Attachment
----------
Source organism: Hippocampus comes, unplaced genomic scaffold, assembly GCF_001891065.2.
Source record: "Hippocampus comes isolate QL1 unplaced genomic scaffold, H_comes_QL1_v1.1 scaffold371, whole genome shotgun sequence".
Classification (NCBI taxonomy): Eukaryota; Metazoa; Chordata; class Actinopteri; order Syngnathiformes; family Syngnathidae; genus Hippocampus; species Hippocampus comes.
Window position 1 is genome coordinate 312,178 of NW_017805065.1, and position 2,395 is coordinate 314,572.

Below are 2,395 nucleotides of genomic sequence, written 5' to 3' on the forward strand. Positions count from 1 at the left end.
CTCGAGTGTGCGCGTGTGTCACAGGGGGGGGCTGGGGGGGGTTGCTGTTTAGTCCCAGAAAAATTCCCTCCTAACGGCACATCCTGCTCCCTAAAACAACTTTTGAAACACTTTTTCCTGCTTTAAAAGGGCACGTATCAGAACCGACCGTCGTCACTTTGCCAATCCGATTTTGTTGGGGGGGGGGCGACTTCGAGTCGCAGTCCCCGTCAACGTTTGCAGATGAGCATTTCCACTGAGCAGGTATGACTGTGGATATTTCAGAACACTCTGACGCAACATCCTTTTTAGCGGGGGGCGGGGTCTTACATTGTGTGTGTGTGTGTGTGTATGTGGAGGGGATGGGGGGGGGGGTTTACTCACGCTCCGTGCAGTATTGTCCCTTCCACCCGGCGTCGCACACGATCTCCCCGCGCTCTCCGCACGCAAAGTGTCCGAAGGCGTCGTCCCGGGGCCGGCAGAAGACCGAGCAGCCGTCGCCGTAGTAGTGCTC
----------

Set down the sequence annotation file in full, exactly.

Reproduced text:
Source organism: Hippocampus comes, unplaced genomic scaffold, assembly GCF_001891065.2.
Source record: "Hippocampus comes isolate QL1 unplaced genomic scaffold, H_comes_QL1_v1.1 scaffold371, whole genome shotgun sequence".
Classification (NCBI taxonomy): Eukaryota; Metazoa; Chordata; class Actinopteri; order Syngnathiformes; family Syngnathidae; genus Hippocampus; species Hippocampus comes.
Window position 1 is genome coordinate 312,178 of NW_017805065.1, and position 2,395 is coordinate 314,572.

Below are 2,395 nucleotides of genomic sequence, written 5' to 3' on the forward strand. Positions count from 1 at the left end.
CTCGAGTGTGCGCGTGTGTCACAGGGGGGGGCTGGGGGGGGTTGCTGTTTAGTCCCAGAAAAATTCCCTCCTAACGGCACATCCTGCTCCCTAAAACAACTTTTGAAACACTTTTTCCTGCTTTAAAAGGGCACGTATCAGAACCGACCGTCGTCACTTTGCCAATCCGATTTTGTTGGGGGGGGGGCGACTTCGAGTCGCAGTCCCCGTCAACGTTTGCAGATGAGCATTTCCACTGAGCAGGTATGACTGTGGATATTTCAGAACACTCTGACGCAACATCCTTTTTAGCGGGGGGCGGGGTCTTACATTGTGTGTGTGTGTGTGTGTATGTGGAGGGGATGGGGGGGGGGGTTTACTCACGCTCCGTGCAGTATTGTCCCTTCCACCCGGCGTCGCACACGATCTCCCCGCGCTCTCCGCACGCAAAGTGTCCGAAGGCGTCGTCCCGGGGCCGGCAGAAGACCGAGCAGCCGTCGCCGTAGTAGTGCTC